Intern Livingston; Keeping Local Talent Local

Mary Switzer| Livingston County Michigan Works! Agency

“The Skills Gap”, “Mass Exodus of Young Adults”, “Good Jobs Unfilled”; these are some of the headlines seen around Michigan in the last two or three years.  Generally, the headlines are correct; many entry level workers are deficient in one or more area of skills necessary for the workplace, our new college graduates are choosing to live in other states, and we do have good paying jobs that are unfilled, and all of these problems warrant major efforts to remedy.  Livingston County took a step back to consider efficient ways to address all three, and the result is the initiative known as “Intern Livingston”, a comprehensive, county-wide effort to expose high school students, college students, and displaced adult workers to the benefits of living and working in Livingston County.  The goal is to change the culture of both business and education in the county where every business is expected to be actively involved in the talent pipeline, and every student is expected to have exposure to work as part of their education experience.

In the spring of 2011 the Livingston County Educational Advisory Group (EAG) reformulated and rebranded itself as the Livingston Business and Education Alliance.  The 19-member committee is appointed by the Livingston County Workforce Development Council and consists of business and education leaders, chamber of commerce executives, Workforce Council members, organized labor representatives and other community leaders.  As its first initiative, the LBEA looked at the data around the three issues listed above, then began a series of brainstorming activities on how to address them.  It was from these sessions that the committee began to connect the dots; we have talented young people unaware of the opportunities in the county, and we had a host of employers unaware of how to tap the local talent market. Out these came the idea of establishing a single point of contact to create a pipeline, connecting the future workforce with employers who have a short term need.

“Intern Livingston” is establishing itself as that pipeline.   Kate Roberts, Intern Livingston placement coordinator, is the face and voice behind the initiative.  Kate’s primary responsibility is to work with the business community to define, develop, and publicize internships, while being the single point of contact for a business interested in bringing an intern on board.  “No longer does an employer need to make multiple calls to our high schools and colleges to find the right person for an internship.  Intern Livingston knows which schools have the right technical program and talent to meet an employer’s needs” says Kate.

To increase awareness of the new initiative, Kate launched an aggressive marketing campaign targeted at both students and businesses. The Intern Livingston website, www.internlivingston.org, features an easy-to-use format for employers to post internship opportunities.  High school marketing students were engaged to develop posters and other printed materials for display on school lockers, counseling offices, and other locations where youth gather. Facebook, other social media sites are used as recruitment tools.  Kate also networks regularly with business groups, teachers, career counselors, economic developers and Michigan Works! staff as part of her ongoing outreach activities.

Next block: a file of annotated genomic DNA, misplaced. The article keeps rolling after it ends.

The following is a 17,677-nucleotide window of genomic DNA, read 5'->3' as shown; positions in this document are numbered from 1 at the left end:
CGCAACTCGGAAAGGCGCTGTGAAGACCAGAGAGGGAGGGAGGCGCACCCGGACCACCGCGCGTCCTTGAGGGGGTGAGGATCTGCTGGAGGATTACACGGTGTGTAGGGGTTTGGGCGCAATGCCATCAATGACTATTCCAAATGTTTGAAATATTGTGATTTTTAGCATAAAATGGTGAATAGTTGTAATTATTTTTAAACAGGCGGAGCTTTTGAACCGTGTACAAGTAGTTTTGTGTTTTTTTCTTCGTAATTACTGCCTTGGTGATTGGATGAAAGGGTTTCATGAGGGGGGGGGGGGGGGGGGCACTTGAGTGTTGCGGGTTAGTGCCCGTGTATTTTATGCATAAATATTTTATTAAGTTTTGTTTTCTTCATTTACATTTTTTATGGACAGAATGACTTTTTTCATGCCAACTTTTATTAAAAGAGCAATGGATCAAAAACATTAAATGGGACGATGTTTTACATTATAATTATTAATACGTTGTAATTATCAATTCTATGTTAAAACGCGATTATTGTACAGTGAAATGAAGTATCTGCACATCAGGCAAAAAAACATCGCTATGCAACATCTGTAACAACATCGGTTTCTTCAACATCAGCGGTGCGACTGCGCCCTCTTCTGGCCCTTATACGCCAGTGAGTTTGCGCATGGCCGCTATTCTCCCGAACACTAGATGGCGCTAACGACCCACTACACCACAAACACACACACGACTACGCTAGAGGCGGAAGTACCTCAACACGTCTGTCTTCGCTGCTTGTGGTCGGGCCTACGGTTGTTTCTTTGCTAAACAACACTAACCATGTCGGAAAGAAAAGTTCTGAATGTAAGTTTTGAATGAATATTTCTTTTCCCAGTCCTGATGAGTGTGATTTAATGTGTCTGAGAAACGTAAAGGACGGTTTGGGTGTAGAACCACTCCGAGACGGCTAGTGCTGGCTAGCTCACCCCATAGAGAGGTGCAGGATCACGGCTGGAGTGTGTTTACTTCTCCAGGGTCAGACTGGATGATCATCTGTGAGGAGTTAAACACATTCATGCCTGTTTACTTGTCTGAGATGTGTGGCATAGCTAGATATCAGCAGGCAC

Kate’s reach also extends to community college partners, and one of her biggest successes occurred when she assisted a whole class of 12 CNC students from Mott Community College with the hiring process at Moeller Aerospace in nearby Wixom.  In all, more than 180 high school, college-age and adult students have been placed in internships since the project began.

Working with Intern Livingston makes bringing on short-term help a smooth process for business people as candidates come pre-screened for technical skills.  The initiative also provides training sessions for businesses considering internships. “Many people don’t know how to configure a successful internship experience to meet both the business and intern’s expectations” says Kate.  “We find that a two hour session with the business representatives makes everything work better.”

Employers are encouraged to use student talent to address a short-term need, as well as to attract well qualified full or part-time long term employees.  Several Livingston County companies now start some permanent employees as interns, and offer tuition reimbursement and advancement as inducement for talented workers to stay close to home.  One even offers to make college loan payments in return for a long term commitment to employment after an internship.

Bottom line, Intern Livingston creates benefits for both the business and education communities.

For business:

Employers can bring on technical help that is pre screened and matched to their needs without making a long term commitment for employment.

Employers can use internships as a trial period, and then ladder interns to full time employment.

Employers can orient interns toward education that meets the needs of the marketplace.

For the Intern:

Internships allow students the chance to experience the workplace in a potential career area prior to making the investment in post secondary education or training.

Interns learn and benefit from employment close to home.

Interns build a resume and expand their education at any level.

For the community:

Our local talent is exposed to the many opportunities and benefits of working in their community.

 

INTERN LIVINGSTON; KEEPING LOCAL TALENT LOCAL

www.InternLivingston.org

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